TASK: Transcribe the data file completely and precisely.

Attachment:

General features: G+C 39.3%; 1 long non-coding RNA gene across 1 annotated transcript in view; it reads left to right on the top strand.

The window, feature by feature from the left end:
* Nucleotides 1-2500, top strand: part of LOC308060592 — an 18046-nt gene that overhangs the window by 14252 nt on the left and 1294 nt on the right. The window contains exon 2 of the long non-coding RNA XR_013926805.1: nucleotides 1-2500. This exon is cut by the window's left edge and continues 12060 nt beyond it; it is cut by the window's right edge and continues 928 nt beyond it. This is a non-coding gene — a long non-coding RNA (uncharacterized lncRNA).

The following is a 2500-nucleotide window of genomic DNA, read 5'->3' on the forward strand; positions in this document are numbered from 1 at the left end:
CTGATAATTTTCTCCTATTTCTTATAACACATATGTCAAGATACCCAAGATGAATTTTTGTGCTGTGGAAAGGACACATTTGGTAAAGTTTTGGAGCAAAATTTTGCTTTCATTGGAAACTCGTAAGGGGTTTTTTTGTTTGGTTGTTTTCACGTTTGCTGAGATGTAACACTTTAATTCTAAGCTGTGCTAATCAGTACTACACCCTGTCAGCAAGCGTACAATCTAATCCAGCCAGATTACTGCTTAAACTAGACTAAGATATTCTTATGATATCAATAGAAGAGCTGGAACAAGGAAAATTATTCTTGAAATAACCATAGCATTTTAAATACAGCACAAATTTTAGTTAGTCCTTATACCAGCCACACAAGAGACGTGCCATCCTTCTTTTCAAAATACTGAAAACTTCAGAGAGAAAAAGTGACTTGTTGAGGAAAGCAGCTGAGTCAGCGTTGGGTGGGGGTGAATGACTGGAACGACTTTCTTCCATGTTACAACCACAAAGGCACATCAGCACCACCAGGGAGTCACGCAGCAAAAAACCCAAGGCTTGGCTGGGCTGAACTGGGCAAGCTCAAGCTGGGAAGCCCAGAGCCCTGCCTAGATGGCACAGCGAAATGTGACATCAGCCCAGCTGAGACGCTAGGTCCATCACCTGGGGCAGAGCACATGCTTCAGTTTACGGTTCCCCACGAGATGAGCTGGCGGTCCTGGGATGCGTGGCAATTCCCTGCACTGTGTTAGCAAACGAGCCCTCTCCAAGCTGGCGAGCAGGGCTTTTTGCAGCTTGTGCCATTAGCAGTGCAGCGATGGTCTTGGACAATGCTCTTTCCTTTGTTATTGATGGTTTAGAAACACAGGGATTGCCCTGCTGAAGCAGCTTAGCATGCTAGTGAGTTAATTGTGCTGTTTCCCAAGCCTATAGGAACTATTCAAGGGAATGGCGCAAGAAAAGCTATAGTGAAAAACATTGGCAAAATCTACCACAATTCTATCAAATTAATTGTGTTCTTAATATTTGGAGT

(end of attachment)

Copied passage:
General features: G+C 39.3%; 1 long non-coding RNA gene across 1 annotated transcript in view; it reads left to right on the top strand.

The window, feature by feature from the left end:
* Nucleotides 1-2500, top strand: part of LOC308060592 — an 18046-nt gene that overhangs the window by 14252 nt on the left and 1294 nt on the right. The window contains exon 2 of the long non-coding RNA XR_013926805.1: nucleotides 1-2500. This exon is cut by the window's left edge and continues 12060 nt beyond it; it is cut by the window's right edge and continues 928 nt beyond it. This is a non-coding gene — a long non-coding RNA (uncharacterized lncRNA).

The following is a 2500-nucleotide window of genomic DNA, read 5'->3' on the forward strand; positions in this document are numbered from 1 at the left end:
CTGATAATTTTCTCCTATTTCTTATAACACATATGTCAAGATACCCAAGATGAATTTTTGTGCTGTGGAAAGGACACATTTGGTAAAGTTTTGGAGCAAAATTTTGCTTTCATTGGAAACTCGTAAGGGGTTTTTTTGTTTGGTTGTTTTCACGTTTGCTGAGATGTAACACTTTAATTCTAAGCTGTGCTAATCAGTACTACACCCTGTCAGCAAGCGTACAATCTAATCCAGCCAGATTACTGCTTAAACTAGACTAAGATATTCTTATGATATCAATAGAAGAGCTGGAACAAGGAAAATTATTCTTGAAATAACCATAGCATTTTAAATACAGCACAAATTTTAGTTAGTCCTTATACCAGCCACACAAGAGACGTGCCATCCTTCTTTTCAAAATACTGAAAACTTCAGAGAGAAAAAGTGACTTGTTGAGGAAAGCAGCTGAGTCAGCGTTGGGTGGGGGTGAATGACTGGAACGACTTTCTTCCATGTTACAACCACAAAGGCACATCAGCACCACCAGGGAGTCACGCAGCAAAAAACCCAAGGCTTGGCTGGGCTGAACTGGGCAAGCTCAAGCTGGGAAGCCCAGAGCCCTGCCTAGATGGCACAGCGAAATGTGACATCAGCCCAGCTGAGACGCTAGGTCCATCACCTGGGGCAGAGCACATGCTTCAGTTTACGGTTCCCCACGAGATGAGCTGGCGGTCCTGGGATGCGTGGCAATTCCCTGCACTGTGTTAGCAAACGAGCCCTCTCCAAGCTGGCGAGCAGGGCTTTTTGCAGCTTGTGCCATTAGCAGTGCAGCGATGGTCTTGGACAATGCTCTTTCCTTTGTTATTGATGGTTTAGAAACACAGGGATTGCCCTGCTGAAGCAGCTTAGCATGCTAGTGAGTTAATTGTGCTGTTTCCCAAGCCTATAGGAACTATTCAAGGGAATGGCGCAAGAAAAGCTATAGTGAAAAACATTGGCAAAATCTACCACAATTCTATCAAATTAATTGTGTTCTTAATATTTGGAGT